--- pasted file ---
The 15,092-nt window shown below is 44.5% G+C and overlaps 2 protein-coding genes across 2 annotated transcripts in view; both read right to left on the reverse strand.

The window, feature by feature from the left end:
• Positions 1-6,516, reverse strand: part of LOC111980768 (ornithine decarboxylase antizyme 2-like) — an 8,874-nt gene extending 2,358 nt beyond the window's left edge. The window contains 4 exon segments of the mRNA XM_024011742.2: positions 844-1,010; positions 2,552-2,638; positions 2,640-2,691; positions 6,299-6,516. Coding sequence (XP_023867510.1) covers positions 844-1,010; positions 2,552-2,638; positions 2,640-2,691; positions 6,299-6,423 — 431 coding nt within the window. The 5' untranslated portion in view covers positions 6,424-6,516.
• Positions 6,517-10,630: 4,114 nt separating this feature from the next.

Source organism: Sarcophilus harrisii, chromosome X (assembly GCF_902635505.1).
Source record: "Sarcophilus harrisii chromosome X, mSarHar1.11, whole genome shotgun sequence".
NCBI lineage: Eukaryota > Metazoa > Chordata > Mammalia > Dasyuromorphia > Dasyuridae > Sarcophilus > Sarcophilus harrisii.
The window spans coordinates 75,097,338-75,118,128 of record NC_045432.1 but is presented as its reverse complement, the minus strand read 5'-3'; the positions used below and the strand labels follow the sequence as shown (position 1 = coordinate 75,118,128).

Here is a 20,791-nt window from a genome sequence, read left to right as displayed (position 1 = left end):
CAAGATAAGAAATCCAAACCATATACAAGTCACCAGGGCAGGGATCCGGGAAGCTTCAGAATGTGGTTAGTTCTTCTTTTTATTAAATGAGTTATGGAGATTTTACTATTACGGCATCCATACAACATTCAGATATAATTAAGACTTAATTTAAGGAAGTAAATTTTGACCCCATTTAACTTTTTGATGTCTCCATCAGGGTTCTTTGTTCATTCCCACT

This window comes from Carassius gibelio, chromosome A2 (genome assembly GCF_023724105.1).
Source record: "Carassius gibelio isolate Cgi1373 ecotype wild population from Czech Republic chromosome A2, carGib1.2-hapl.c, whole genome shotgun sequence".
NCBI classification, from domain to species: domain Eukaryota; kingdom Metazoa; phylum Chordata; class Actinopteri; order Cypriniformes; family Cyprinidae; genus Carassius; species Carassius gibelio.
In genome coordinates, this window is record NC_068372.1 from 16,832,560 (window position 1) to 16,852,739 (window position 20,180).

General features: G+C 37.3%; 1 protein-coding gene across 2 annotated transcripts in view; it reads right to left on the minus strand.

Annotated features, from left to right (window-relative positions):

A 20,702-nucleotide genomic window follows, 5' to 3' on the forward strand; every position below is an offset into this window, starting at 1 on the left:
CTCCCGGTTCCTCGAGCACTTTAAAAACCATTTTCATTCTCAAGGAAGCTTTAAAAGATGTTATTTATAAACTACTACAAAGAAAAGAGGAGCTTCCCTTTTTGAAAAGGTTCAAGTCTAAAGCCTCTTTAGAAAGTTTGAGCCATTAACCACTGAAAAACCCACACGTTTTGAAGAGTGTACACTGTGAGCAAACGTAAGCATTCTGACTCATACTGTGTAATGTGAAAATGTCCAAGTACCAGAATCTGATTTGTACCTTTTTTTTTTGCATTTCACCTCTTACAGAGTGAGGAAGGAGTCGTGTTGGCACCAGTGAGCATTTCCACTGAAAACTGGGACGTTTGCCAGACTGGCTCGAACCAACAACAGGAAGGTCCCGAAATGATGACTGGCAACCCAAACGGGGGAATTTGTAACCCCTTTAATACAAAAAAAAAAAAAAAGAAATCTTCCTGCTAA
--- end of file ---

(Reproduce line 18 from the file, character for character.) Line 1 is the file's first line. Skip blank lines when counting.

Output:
CTCCCGGTTCCTCGAGCACTTTAAAAACCATTTTCATTCTCAAGGAAGCTTTAAAAGATGTTATTTATAAACTACTACAAAGAAAAGAGGAGCTTCCCTTTTTGAAAAGGTTCAAGTCTAAAGCCTCTTTAGAAAGTTTGAGCCATTAACCACTGAAAAACCCACACGTTTTGAAGAGTGTACACTGTGAGCAAACGTAAGCATTCTGACTCATACTGTGTAATGTGAAAATGTCCAAGTACCAGAATCTGATTTGTACCTTTTTTTTTTGCATTTCACCTCTTACAGAGTGAGGAAGGAGTCGTGTTGGCACCAGTGAGCATTTCCACTGAAAACTGGGACGTTTGCCAGACTGGCTCGAACCAACAACAGGAAGGTCCCGAAATGATGACTGGCAACCCAAACGGGGGAATTTGTAACCCCTTTAATACAAAAAAAAAAAAAAAGAAATCTTCCTGCTAA